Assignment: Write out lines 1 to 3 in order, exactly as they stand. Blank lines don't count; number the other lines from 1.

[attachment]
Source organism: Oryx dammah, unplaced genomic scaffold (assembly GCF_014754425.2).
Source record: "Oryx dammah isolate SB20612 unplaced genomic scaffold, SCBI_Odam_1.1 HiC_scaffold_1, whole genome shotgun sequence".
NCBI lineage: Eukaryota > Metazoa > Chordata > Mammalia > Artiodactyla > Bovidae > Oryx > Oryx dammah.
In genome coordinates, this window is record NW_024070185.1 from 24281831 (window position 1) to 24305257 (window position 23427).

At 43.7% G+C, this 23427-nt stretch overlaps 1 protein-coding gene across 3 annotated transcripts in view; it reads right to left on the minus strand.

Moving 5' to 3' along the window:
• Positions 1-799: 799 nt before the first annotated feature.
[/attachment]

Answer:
Source organism: Oryx dammah, unplaced genomic scaffold (assembly GCF_014754425.2).
Source record: "Oryx dammah isolate SB20612 unplaced genomic scaffold, SCBI_Odam_1.1 HiC_scaffold_1, whole genome shotgun sequence".
NCBI lineage: Eukaryota > Metazoa > Chordata > Mammalia > Artiodactyla > Bovidae > Oryx > Oryx dammah.